Government urged to provide clarity on future of Covid supports
Opposition also calls for use of rapid Covid tests and up-to-date public health messaging
Sinn Féin leader Mary Lou McDonald said that today’s announcement was ‘long overdue’ good news but argued that there has to be an increased commitment to testing and tracing and ensuring vaccinations are accelerated.File photograph: Gareth Chaney/Collins
The Government has been urged to provide clarity on the future of financial supports for pandemic-hit businesses and workers and also to commit to the use of rapid Covid-19 tests as the country begins to reopen.
Opposition politicians broadly welcomed plans for the easing of restrictions but also warned that the Government must ensure there is no return to lockdown.
Sinn Féin leader Mary Lou McDonald said that today’s announcement was “long overdue” good news but argued that there has to be an increased commitment to testing and tracing and ensuring vaccinations are accelerated.
She said these are the defences needed “to ensure that not alone that we reopen but that we stay open and we don’t lapse backwards again into spikes of infection and further restrictions.”
Ms McDonald said her party is seeking “absolute clarity” on the future of financial supports for businesses and workers and said this “has not as of yet been forthcoming”. She told RTÉ news that people need to know that there is not just no cliff edge “but that there is no decision to start phasing things out in a way that would cause huge problems for people”.
In his speech this evening Tánaiste Leo Varadkar said that the employment wage subsidy scheme and pandemic unemployment payment will remain in place until at least the end of June.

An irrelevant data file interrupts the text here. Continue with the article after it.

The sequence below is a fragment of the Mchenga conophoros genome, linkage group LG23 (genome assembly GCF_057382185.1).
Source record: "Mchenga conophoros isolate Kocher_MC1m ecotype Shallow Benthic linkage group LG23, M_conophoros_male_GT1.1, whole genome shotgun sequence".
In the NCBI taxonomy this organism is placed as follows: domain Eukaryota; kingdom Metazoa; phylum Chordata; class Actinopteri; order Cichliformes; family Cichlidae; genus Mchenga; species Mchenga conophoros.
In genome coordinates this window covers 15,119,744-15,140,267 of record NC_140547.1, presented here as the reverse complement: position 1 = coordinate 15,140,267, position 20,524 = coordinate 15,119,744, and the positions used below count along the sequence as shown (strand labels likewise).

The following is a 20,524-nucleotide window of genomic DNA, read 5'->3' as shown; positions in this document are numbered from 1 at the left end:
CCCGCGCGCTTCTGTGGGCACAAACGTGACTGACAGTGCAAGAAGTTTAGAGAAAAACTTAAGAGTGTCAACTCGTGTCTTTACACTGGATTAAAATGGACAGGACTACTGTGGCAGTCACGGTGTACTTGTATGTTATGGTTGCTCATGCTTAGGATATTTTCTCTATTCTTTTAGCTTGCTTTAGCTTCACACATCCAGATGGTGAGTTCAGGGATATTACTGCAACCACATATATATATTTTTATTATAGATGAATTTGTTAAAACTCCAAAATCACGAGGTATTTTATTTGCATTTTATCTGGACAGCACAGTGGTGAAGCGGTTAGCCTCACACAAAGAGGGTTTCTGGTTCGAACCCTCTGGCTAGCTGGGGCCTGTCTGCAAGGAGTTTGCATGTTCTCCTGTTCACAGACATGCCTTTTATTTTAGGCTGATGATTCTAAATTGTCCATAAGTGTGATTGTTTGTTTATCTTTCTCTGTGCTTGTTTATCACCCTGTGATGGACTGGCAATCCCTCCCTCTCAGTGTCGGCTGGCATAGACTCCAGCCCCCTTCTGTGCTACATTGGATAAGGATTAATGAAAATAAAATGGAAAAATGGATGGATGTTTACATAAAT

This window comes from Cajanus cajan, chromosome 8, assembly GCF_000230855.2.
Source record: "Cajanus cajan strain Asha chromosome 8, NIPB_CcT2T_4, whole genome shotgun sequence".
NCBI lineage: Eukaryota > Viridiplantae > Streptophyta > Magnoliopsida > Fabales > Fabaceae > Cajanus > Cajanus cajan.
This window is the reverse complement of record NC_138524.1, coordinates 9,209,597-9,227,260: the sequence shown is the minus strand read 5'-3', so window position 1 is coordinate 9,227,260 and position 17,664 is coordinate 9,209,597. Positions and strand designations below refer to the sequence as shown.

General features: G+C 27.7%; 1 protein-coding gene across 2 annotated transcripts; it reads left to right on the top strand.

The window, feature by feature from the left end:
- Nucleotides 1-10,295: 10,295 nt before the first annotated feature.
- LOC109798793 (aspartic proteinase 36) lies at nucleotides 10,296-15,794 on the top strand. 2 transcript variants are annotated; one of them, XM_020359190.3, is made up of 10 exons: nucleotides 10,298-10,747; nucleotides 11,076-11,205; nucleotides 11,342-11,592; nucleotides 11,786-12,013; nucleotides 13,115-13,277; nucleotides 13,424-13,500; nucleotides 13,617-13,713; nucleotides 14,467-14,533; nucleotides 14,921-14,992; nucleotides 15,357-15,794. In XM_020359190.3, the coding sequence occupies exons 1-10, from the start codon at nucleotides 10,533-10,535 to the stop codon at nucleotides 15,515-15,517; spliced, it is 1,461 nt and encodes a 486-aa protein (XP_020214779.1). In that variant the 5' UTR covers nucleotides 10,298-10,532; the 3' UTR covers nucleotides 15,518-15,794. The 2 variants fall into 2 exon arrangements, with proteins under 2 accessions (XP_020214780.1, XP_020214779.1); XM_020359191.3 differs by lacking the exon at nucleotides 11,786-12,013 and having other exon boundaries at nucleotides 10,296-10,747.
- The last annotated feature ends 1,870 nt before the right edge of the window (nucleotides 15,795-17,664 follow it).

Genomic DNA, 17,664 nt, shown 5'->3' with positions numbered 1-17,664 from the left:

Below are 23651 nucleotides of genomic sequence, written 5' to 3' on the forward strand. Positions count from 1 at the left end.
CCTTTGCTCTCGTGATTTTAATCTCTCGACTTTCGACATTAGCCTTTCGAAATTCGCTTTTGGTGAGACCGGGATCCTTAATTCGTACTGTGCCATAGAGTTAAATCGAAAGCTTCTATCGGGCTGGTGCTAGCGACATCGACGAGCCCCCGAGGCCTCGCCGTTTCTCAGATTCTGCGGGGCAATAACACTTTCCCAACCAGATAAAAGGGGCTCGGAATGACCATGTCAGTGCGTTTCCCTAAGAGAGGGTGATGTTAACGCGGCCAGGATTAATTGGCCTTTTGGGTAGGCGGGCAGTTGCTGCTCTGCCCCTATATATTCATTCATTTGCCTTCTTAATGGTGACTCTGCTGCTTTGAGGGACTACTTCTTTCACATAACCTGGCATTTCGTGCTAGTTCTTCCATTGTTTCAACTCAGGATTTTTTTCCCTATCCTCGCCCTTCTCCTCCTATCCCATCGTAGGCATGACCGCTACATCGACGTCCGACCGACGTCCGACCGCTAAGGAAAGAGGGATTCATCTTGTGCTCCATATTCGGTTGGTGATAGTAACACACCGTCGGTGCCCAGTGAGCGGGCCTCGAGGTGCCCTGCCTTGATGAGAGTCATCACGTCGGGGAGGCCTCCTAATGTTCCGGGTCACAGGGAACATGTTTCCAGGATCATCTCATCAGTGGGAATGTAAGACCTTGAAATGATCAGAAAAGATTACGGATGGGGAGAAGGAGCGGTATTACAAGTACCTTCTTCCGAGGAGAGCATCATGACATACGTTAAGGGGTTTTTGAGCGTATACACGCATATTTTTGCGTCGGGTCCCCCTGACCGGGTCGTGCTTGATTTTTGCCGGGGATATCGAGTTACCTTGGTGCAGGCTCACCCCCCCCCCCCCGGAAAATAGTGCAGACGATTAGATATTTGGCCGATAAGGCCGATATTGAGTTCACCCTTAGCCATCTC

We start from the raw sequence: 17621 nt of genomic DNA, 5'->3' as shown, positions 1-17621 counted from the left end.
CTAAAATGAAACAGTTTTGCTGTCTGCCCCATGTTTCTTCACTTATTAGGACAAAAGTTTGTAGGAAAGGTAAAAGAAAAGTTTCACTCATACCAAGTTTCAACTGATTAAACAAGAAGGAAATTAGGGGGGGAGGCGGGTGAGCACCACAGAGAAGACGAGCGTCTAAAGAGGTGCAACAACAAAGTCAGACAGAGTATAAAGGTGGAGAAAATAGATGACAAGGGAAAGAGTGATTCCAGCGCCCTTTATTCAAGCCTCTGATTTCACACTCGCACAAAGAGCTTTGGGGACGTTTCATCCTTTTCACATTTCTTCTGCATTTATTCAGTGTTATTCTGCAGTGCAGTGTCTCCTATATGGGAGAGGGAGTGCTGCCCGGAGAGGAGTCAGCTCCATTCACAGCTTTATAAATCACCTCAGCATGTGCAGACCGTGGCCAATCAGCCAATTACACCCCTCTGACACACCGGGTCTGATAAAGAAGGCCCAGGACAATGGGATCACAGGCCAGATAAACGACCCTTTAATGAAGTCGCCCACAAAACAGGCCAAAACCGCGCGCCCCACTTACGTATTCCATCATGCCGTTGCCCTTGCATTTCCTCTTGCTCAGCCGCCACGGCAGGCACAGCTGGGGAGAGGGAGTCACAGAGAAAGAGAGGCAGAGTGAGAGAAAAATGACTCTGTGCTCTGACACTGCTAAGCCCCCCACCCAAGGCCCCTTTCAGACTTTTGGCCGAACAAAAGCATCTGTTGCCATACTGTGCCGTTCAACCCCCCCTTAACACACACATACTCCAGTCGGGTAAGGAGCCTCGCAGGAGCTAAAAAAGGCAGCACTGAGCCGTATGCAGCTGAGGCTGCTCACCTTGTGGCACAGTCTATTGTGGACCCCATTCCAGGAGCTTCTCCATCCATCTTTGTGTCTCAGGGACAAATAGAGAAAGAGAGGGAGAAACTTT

He said the Covid-19 restrictions support scheme will remain in place and will be of help to the hospitality sector which will open with “severe restrictions”.
Mr Varadkar said that the Government will set out a plan for the future of financial supports from July onwards at the end of May.
He said he wanted to make it clear it there “will not be a cliff edge, even then”.
Labour Party leader Alan Kelly said the announcement was an “important moment” and he’s conscious that the public health advice supports the Government’s decisions. He said the Government must use every tool at its disposal to keep the virus under control.
Mr Kelly said he has repeatedly raised the important role that rapid antigen testing can play adding: “We should be looking at rolling out the model used in the UK, where every household has been given seven free tests.
“It is vital that we continue to find and isolate any new cases of Covid-19. Having come this far, the reluctance from Government to rapidly roll out these tests makes no sense,” he said.
Social Democrats co-leader Róisín Shortall said that as the country reopens the Government must do everything in its power to ensure there is no return to lockdown.
She said there are “many reasons to be optimistic” and “hope is now on the horizon”.
Ms Shortall expressed concern in what she argued was a “lack of evolution in the public safety messaging”, which is focused on hand hygiene and social distancing rather than reflecting that Covid is airborne and outdoor socialising is much safer. She said: “Given all we know about the increased risk that comes from being indoors, the Government should be offering businesses clear guidance on ventilation and advice regarding the ways in which it can be improved.”
Ms Shortall added: “Rapid antigen testing, PCR testing, contact tracing and, of course, the vaccine programme, are all weapons in our arsenal that must be deployed to ensure that the reopening timetable, announced by the Taoiseach this evening, is adhered to.”